is a bat-and-ball game played between two teams of eleven players on a cricket field, at the centre of which is a rectangular 22-yard-long pitch with a wicket (a set of three wooden stumps) at each end. One team bats, attempting to score as many runs as possible, whilst their opponents field. Each phase of play is called an innings. After either ten batsmen have been dismissed or a fixed number of overs have been completed, the innings ends and the two teams then swap roles. The winning team is the one that scores the most runs, including any extras gained, during their innings.
At the start of each game, two batsmen and eleven fielders enter the field of play. The play begins when a member of the fielding team, known as the bowler, delivers the ball from one end of the pitch to the other, towards the wicket at that end, in front of which stands one of the batsmen, known as the striker. The striker "takes guard" on a crease drawn on the pitch four feet in front of the wicket. His role is to prevent the ball from hitting the stumps by use of his bat, and simultaneously to strike it well enough to score runs. The other batsman, known as the non-striker, waits at the opposite end of the pitch near the bowler. A dismissed batsman must leave the field, and a teammate replaces him. The bowler's objectives are to prevent the scoring of runs and to dismiss the batsman. An over is a set of six deliveries bowled by the same bowler. The next over is bowled from the other end of the pitch by a different bowler.
The most common forms of dismissal are bowled, when the bowler hits the stumps directly with the ball; leg before wicket, when the batsman prevents the ball from hitting the stumps with his body instead of his bat; and caught, when the batsman hits the ball into the air and it is intercepted by a fielder before touching the ground. Runs are scored by two main methods: either by hitting the ball hard enough for it to cross the boundary, or by the two batsmen swapping ends by each simultaneously running the length of the pitch in opposite directions whilst the fielders are retrieving the ball. If a fielder retrieves the ball quickly enough to put down the wicket with a batsman not having reached the crease at that end of the pitch, that batsman is dismissed (a run-out occurs). Adjudication is performed on the field by two umpires.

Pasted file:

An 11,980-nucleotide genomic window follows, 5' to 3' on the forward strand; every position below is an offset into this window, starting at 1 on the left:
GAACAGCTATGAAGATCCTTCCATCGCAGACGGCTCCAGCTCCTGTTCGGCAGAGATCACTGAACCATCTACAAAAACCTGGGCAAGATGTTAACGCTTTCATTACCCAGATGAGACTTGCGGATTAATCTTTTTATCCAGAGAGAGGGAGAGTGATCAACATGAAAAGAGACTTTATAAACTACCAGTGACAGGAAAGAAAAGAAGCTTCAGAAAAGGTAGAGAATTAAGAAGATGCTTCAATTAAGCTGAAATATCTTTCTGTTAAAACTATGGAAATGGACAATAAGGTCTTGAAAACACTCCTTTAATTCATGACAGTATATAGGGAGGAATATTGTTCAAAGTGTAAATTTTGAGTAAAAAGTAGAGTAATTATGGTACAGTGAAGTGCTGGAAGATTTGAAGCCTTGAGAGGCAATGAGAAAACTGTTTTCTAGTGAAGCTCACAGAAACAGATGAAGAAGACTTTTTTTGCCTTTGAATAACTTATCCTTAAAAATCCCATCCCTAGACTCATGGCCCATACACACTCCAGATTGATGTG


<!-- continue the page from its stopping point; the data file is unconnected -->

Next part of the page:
The laws of cricket are maintained by the International Cricket Council (ICC) and the Marylebone Cricket Club (MCC). There are various formats ranging from Twenty20, played over a few hours with each team having a single innings of 20 overs (i.e. 120 deliveries), to Test cricket, played over five days with unlimited overs and the teams playing two innings apiece. Traditionally cricketers play in all-white kit, but in limited overs cricket they wear club or team colours. In addition to the basic kit, some players wear protective gear to prevent injury caused by the ball, which is a hard, solid object made of compressed leather enclosing a cork core.
Although cricket's origins are uncertain, it is first recorded in south-east England in the 16th century. It spread globally with the expansion of the British Empire, leading to the first international matches in the mid-19th century. ICC, the game's governing body, has over 100 members, ten of which are full members who play Test cricket. The sport is followed primarily in Australasia, Britain, the Indian subcontinent, southern Africa and the West Indies. Women's cricket, which is organised and played separately, has also achieved international standard.